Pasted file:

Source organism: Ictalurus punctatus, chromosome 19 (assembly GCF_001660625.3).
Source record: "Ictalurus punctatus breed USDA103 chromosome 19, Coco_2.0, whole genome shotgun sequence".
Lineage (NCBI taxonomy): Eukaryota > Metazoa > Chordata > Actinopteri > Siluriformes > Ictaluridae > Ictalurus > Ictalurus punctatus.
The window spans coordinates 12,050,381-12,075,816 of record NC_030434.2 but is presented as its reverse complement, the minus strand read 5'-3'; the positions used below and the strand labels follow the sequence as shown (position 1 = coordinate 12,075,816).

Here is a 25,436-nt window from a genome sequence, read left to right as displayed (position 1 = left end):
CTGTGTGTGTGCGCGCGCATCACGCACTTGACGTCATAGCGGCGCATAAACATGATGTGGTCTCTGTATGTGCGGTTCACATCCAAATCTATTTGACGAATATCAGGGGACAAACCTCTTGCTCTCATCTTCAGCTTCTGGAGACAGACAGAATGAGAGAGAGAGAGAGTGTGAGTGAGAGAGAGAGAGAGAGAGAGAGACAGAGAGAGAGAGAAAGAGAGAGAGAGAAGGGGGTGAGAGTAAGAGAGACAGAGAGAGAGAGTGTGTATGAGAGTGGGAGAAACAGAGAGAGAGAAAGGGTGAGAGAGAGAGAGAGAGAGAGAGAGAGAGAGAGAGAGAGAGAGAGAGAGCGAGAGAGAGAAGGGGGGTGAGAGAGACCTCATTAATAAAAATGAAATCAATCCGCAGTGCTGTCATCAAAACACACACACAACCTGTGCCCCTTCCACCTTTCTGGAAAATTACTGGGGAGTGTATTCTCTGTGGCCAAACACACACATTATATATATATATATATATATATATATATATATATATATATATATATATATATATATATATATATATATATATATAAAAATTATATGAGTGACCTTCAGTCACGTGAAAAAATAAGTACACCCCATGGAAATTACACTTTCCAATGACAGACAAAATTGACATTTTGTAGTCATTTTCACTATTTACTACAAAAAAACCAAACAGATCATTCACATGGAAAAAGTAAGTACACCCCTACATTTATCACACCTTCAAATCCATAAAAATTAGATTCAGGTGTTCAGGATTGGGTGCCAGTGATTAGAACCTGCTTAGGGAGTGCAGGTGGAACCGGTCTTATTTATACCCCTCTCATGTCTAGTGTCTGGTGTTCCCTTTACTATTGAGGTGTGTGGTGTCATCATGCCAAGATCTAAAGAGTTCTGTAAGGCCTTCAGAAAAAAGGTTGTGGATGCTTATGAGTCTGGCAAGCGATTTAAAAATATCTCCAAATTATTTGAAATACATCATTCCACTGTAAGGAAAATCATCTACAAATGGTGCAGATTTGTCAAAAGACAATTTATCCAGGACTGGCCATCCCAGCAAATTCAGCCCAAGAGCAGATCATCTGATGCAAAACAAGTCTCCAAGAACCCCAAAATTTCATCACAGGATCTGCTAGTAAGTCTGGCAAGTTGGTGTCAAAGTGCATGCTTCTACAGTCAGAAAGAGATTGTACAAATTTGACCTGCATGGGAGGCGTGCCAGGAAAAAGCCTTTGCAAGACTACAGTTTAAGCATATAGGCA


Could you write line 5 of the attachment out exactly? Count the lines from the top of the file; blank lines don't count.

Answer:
Here is a 25,436-nt window from a genome sequence, read left to right as displayed (position 1 = left end):